Six Basic Conservative Principles
So what are these basic conservative principles?
The first of these principles is that all life is precious, valuable, and deserves to be protected and treated with dignity. This value is at our conservative core and it is fundamental. When I say “all life” I mean “all life.” Conservatism does not countenance a valuation of one life over another. We do not tolerate or accept any notion of an elite class standing over all others that is worth more. “All life” must be treated with respect and dignity and protected whether that life be black or white, male or female, stay-at-home parent or corporate executive, Governor or garbage collector, in the cradle or in the nursing home, born or unborn.
This first principle is most often associated with the abortion debate, but it is much broader. Dignifying and respecting life certainly begins in the womb, but it does not end there. This principle means the conservative advocates law and policy that protects life at all stages, and abhors law and policy that either devalues life or endangers life and safety whether the life is fetal, adolescent, teenaged, adult or elderly.
The second principle is that the right to private property cannot be arbitrarily and unfairly interfered with. The right to hold private property is essential to individual freedom. Locke wrote that we hold as fundamental “life, liberty and property.” This phrase was the precursor to Jefferson’s “life, liberty and the pursuit of happiness” contained within the Declaration of Independence. The right to hold property without the arbitrary interference of government is fundamental to who we are. Why is this so? Returning to Mr. Kirk’s lecture, he set forth the principle that “freedom and property are closely linked. Separate property from private possession, and Leviathan becomes master of all. … The more widespread is the possession of private property, the more stable and productive is a commonwealth.” Private property is essential to freedom.
The third principle holds that actors must be held accountable and responsible for their actions. Accountability is the key to promoting responsible human behavior and to protecting life, property and freedom. We hold people accountable for their actions in order to motivate them to act responsibly, so that the things we hold so valuable are protected. Absent accountability, we promote and condone irresponsible behavior. My father taught me this lesson when I threw a baseball through the back window while bouncing it off of the house as I was told not to do. I mowed yards to replace it. A corollary to this idea is that responsible actors are rewarded. Those who follow the rules, act safely, build better products, work harder, and do more are rewarded. At the same time, those who do not must compensate for the harm they cause.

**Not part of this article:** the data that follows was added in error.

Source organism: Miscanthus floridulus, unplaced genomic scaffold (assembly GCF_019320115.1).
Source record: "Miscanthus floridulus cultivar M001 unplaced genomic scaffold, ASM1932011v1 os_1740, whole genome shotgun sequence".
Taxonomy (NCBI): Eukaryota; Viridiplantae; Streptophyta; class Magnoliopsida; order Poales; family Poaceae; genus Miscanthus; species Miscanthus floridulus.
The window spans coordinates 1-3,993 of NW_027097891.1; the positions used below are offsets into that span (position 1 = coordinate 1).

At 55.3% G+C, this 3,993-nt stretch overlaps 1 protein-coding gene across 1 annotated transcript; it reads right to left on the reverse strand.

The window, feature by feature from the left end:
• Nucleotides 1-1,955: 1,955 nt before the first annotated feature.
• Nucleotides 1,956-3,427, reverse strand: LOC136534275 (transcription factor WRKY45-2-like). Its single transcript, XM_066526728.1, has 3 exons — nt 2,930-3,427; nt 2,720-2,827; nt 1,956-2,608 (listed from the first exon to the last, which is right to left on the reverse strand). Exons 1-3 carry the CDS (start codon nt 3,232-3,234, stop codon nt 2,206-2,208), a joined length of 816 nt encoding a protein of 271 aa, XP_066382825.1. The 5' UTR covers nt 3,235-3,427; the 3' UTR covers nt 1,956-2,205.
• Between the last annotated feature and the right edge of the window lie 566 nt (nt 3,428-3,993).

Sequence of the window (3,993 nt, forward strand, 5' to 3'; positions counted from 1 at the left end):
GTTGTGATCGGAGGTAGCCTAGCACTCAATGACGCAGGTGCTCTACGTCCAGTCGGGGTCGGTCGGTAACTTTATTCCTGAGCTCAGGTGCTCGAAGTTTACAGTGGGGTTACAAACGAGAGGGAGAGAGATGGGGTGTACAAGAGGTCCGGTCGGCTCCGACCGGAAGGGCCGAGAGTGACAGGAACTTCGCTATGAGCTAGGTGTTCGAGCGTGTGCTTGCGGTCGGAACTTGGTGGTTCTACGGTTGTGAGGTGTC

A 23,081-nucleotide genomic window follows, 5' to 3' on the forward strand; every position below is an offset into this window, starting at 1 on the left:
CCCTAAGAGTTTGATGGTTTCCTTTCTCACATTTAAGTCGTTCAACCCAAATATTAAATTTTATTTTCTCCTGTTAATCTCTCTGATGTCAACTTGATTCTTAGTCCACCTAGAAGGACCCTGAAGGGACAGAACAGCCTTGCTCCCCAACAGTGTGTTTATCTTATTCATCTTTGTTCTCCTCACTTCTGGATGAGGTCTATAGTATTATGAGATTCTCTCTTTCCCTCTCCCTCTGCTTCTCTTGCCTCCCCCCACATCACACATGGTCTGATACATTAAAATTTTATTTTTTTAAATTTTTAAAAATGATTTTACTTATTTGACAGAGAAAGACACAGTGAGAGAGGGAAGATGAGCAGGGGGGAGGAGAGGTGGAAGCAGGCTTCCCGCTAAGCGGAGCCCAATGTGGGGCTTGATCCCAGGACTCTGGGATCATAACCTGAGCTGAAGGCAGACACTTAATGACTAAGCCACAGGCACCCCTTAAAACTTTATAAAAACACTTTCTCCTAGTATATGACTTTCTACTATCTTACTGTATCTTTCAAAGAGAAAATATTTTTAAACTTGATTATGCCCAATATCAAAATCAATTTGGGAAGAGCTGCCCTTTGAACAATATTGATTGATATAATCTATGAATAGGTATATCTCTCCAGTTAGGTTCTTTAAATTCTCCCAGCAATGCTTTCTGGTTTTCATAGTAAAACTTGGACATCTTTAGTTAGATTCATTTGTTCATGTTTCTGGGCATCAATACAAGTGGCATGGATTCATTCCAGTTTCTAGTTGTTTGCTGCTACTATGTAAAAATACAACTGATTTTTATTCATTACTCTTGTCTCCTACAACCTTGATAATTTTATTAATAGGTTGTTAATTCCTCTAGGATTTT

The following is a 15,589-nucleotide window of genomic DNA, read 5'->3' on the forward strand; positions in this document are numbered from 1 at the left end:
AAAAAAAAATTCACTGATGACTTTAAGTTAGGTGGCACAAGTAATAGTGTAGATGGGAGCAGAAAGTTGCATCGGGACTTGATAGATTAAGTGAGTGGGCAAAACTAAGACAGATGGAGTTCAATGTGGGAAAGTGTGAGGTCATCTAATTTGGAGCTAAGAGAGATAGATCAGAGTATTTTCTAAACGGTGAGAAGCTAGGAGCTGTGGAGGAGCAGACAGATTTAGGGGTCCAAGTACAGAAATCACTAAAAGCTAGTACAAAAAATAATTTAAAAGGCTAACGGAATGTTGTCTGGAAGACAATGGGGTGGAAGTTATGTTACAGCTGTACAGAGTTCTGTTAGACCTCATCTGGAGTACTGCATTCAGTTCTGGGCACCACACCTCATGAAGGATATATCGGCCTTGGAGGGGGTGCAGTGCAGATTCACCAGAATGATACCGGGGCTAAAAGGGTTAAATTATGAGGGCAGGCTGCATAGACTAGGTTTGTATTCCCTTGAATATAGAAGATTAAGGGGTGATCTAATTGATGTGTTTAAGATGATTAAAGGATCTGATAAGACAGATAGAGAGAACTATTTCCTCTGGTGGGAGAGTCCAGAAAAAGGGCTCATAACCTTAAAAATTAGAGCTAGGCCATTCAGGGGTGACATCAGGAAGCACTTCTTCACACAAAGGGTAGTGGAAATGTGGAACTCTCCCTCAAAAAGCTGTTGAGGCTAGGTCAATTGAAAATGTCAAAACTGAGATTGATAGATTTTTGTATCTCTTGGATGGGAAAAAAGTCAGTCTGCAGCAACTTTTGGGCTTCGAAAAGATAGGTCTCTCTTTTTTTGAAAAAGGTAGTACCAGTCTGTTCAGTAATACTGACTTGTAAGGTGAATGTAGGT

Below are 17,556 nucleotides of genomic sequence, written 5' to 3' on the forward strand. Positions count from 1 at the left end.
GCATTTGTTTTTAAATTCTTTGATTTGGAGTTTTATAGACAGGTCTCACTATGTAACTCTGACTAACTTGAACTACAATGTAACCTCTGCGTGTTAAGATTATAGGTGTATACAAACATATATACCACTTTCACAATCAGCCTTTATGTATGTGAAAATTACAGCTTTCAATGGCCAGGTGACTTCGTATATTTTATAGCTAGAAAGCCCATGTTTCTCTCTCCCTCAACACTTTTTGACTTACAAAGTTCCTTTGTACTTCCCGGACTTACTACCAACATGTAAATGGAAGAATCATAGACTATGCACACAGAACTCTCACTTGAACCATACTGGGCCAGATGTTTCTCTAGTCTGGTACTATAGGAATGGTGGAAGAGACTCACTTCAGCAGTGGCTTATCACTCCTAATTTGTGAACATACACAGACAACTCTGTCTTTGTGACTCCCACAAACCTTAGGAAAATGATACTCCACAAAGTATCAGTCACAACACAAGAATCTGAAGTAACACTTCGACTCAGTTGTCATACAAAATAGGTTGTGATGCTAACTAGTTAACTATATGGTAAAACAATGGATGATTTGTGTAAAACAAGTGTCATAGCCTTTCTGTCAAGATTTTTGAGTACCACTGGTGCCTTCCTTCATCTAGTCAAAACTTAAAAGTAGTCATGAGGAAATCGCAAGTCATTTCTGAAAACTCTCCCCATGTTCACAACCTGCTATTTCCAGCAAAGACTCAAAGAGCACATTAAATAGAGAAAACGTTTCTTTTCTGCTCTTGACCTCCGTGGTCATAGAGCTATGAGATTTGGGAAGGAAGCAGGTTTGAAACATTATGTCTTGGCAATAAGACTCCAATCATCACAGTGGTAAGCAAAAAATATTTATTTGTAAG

The Conservative values law and policy that promotes responsibility and accountability. Law and policy that promote rewarding responsible actors are sought. Law and policy that limit personal, individual accountability and promote irresponsible behavior are opposed.
A fourth conservative principle says that rational economic actors act rationally and are motivated to act responsibly when held accountable. When we reward good behavior we get more of it. When we penalize bad behavior we get less of it. And vice versa. We all know that money is a motivator and that incentives impact behavior. Money, or its equivalent at the time, has long been used as a motivational tool. The Bible sets forth all manner of financial consequences for wrongful acts that are to be imposed on the wrongdoer. When behavior, good or bad, has consequences, behavior is motivated.
The fifth conservative principle opposes big government, and promotes local decision making closest to the people. The more local and close to the people government is, the more efficient, fair, and rational it is. Small government staying out of our lives spurs freedom and innovation. Large government is an inefficient deterrent. Thomas Jefferson noted, “The government closest to the people serves the people the best.” Mr. Kirk addressed this point in his principle that “conservatives uphold voluntary community, quite as they oppose involuntary collectivism.” He noted, “In a genuine community, the decisions most directly affecting the lives of citizens are made locally and voluntarily. … But, when these functions pass by default or usurpation to centralized authority, then community is in serious danger [and] … real government by the consent of the governed gives way to a standardizing process hostile to freedom and human dignity.”